Clichés

William Shakespeare

Griselda disappeared a couple of months ago.

Before setting off for subconscious terrain, she left a long letter on my desktop, beside a file of the novella I was writing, accusing me of suffering from a “Plague of clichés.”

I didn’t scoff, as I might have if anyone else had said it. Her list of grievances was too long, and too pointed. All I could do was sigh and groan.

“Perhaps,” she concluded, “you should take that statue of Shakespeare you’ve had since childhood, and move it from the bookshelf to your desk for inspiration….”

Which is exactly what I did.

So far, he hasn’t said a word. Nor has he budged. I turn the desk light on periodically to see if his expression has changed, but it hasn’t. And, if the light bothers him, I can’t tell. He doesn’t squint, and he doesn’t complain. Not even about my clumsy drafts.

***

In the past couple of months, I have read two novels in which he plays a significant role. Both use similar construction and literary devices.

I enjoyed reading them, but, when I finished, I was struck by how many other books I have read in the past year in which the Bard plays no role, but the construction and devices do—the same ones in my work that triggered Griselda’s departure.

And so, I am left with a silent Bard, too many versions of a manuscript driven by stale contrivances, too much time to rue over them, and a reluctance to let them go.

Shall I be like Donatello, before his statue of the prophet, Habakkuk, and scream at my silent icon, “Speak, damn you, speak!” Hoping, praying for instruction? Or shall I regard the lack of it as trust? The Bard’s way of saying, “You can do this. Think….”

Think, he says…. Of folders nested within folders, unused titles, inscriptions, settings, characters, words…overused construction and devices…and Griselda’s exasperated notes….

A plague of clichés.

Maybe that’s where I start.

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Globs and Blobs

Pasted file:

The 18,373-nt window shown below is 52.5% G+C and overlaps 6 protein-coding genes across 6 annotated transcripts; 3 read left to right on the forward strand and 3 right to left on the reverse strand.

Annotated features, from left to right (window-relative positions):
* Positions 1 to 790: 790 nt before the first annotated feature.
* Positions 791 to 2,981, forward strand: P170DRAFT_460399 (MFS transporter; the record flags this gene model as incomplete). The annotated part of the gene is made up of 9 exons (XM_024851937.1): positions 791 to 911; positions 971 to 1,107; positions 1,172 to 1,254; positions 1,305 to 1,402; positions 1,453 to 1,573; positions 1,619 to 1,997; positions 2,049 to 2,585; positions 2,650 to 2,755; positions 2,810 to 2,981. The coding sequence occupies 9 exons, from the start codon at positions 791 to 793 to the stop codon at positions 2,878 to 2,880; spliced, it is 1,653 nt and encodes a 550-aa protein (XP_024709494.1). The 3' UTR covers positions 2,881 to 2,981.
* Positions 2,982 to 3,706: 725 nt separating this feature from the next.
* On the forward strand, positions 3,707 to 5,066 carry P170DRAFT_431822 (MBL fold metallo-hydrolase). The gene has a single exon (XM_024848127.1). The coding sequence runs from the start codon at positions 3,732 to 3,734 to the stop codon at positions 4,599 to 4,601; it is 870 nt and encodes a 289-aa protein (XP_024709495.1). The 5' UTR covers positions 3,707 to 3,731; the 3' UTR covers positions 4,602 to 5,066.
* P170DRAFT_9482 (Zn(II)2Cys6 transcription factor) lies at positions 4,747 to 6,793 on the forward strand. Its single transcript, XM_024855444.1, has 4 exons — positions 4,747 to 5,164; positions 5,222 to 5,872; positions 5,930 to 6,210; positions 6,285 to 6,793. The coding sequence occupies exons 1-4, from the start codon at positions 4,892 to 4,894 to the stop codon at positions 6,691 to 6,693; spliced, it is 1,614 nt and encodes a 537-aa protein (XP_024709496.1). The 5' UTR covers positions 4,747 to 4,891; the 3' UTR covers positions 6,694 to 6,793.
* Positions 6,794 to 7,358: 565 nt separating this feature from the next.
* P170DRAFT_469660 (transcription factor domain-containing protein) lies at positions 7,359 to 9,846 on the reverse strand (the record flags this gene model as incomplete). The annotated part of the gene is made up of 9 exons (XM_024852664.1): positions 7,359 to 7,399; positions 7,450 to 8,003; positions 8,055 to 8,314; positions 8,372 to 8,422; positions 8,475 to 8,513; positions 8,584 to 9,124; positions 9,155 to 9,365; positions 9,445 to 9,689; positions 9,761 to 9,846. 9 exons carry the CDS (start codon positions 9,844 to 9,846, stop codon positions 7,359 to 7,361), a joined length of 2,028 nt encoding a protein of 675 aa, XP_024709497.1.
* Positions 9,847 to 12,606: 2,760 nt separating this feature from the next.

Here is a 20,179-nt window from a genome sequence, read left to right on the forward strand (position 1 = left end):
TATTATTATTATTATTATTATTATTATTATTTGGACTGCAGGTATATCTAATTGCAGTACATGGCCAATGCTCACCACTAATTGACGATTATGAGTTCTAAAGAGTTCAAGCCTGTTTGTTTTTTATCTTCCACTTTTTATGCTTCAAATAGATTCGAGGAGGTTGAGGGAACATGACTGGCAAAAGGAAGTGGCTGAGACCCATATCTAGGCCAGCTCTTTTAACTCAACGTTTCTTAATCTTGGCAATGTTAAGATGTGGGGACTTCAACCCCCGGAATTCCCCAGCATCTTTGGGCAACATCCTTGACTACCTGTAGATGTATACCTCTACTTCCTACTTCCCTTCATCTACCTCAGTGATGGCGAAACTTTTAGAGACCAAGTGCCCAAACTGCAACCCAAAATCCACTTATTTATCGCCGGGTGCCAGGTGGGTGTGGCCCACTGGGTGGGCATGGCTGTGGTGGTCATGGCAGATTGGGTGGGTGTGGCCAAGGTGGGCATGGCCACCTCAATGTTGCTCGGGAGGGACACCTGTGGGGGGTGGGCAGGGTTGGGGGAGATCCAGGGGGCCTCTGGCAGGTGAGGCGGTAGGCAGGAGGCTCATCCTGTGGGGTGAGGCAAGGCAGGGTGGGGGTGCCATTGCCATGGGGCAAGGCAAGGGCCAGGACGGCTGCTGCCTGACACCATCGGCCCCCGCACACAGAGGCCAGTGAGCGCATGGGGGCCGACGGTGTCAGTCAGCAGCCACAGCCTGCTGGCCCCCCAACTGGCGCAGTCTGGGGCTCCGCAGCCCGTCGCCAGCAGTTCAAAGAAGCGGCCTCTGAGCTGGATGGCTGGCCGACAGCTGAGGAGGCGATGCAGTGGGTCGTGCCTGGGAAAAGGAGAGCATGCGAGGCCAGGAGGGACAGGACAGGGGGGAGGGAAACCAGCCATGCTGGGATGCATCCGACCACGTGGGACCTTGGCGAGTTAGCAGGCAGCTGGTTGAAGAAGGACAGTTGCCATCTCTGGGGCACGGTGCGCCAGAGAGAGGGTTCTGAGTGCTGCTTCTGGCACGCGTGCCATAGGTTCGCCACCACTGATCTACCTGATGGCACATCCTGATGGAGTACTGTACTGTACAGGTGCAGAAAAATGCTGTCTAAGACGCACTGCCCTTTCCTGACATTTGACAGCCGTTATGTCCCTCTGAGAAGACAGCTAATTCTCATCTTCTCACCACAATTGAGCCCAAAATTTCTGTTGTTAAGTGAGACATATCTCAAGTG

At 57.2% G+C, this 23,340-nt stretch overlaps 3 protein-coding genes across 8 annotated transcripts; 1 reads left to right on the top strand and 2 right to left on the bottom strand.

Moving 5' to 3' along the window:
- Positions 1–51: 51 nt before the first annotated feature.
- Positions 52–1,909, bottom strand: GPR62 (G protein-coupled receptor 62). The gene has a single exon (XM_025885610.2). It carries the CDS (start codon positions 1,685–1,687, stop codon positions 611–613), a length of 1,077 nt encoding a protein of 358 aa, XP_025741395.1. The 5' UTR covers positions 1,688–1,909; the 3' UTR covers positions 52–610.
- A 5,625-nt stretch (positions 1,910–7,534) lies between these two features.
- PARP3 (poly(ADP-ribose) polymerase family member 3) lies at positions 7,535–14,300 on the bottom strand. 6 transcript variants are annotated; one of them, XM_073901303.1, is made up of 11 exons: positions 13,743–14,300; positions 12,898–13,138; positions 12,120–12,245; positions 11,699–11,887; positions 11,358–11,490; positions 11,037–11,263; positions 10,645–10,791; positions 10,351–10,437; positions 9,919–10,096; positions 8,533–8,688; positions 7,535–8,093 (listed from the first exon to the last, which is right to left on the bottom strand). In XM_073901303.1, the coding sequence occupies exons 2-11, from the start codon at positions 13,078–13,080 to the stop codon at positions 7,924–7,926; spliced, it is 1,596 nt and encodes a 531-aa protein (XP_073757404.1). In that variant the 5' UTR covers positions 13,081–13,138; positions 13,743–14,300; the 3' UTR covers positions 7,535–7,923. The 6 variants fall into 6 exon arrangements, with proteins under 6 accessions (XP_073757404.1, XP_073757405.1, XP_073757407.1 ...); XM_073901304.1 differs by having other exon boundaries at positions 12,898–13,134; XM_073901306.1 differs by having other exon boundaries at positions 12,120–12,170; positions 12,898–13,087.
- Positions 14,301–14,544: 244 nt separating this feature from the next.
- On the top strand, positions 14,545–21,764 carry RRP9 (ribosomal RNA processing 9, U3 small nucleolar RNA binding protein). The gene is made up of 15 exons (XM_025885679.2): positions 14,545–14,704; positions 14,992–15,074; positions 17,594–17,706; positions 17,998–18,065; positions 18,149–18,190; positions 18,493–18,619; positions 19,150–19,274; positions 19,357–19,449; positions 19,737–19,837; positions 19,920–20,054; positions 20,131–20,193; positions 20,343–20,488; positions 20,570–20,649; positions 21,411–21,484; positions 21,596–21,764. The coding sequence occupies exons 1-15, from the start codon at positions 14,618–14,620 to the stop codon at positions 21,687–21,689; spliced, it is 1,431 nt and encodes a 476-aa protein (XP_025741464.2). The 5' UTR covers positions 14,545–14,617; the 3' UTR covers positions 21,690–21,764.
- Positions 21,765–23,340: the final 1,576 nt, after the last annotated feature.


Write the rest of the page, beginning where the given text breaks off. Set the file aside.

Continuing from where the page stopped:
Does anyone else’s eye hurt?

I hate talking about my writing. I really hate writing synopses, mostly because I’m lousy at it…but there’s a fog outside that seems to be rising out of mounds of melting snow. Does that seem right?

A few days ago I tried a gluten free chocolate version of a snack cake that was shaped like a Twinkie. There were six in the box. Now there are only two. I won’t buy them again.

But about synopses…. I did finish my latest project, which is too long for some markets and too short for others, and I honestly don’t know what to say about it other than that it’s done and it has these characters in it and I’m already thinking about a short story involving a character who never appears in the book(ish) but definitely comes from it and….

I swear, the dark chocolate sea salt caramels in the container I bought yesterday are thinner than the ones in the last container.

(Wiping eye.)

Which reminds me this is the day I usually clean the house, but I won’t because my thumb cracked open last night…so, what was I saying?

Oh, right…. I never have a problem talking about other people’s writing, distilling their work into two sentences, or a page, or three, but my own becomes mounds of floating blobs in aqua liquid, spawning new mounds after it’s finished, so it’s really not unlike the lava lamp my dad bought me in 1966 for no other reason than he thought it was cool and I’d like it.

Which I did.

But I really don’t understand how divine a substance as chocolate can be turned into something awful, like the organic bar I sampled this morning, so not even close to the faux Twinkies. Now they are brilliant…

…unlike the synopsis scrambling my brain.

Maybe I can send a lava lamp instead.

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Nightmare

“The Abyss of Hell” (Botticelli)

You’re at a restaurant for dinner and order salmon, with lemon butter sauce on the side, and lightly steamed vegetables. The waiter brings you a plate of roast beef and mashed potatoes, slathered with gravy,. A few limp string beans peek out from under the white and brown mush.

You say, “This isn’t what I ordered.

The waiter says, “You wanted the salmon.”

“That’s right, with lemon butter on the side, vegetables lightly steamed.”

“And that’s what you got.”

“No, I didn’t.”

“Yes, you did.”

“Are you crazy? You gave me meat.”

“Where? Where do you see meat?’

“On the plate,” you point. “There.”

“That’s not meat. It’s fish.”

“What? Get the manager.”

The waiter shrugs and leaves. A few minutes later, he comes back with the manager.

She says, “Is something wrong?”

“Yes,” you say. “I ordered salmon, sauce on the side, with lightly steamed vegetables, and your waiter brought me this.”

The manager looks at the waiter, then at you. “So what’s the problem?”

You growl, “This isn’t salmon.”

“Yes it is.”

“Smell it,” you lift the plate, “and tell me if it smells like salmon.”

The manager leans over. Sniffs. “Seems fishy to me.”

“Seriously?”

The manager sighs, “how about if we bring you something else?”

“Fine.” You think for a minute. Then, suddenly, feeling very clever, you say, “Bring me the roast beef.”

“With mashed potatoes and gravy?”

“Yes. And string beans, well done.”

“Very good.” The manager smiles, and both she and the waiter disappear.

Twenty minutes go by. A good sign, you think. They’re making your meal to order. You’re staring to feel better…

…until the waiter reappears, proclaiming, “Beef!!” and sets the saddest, slimiest salad you have ever seen in front of you.

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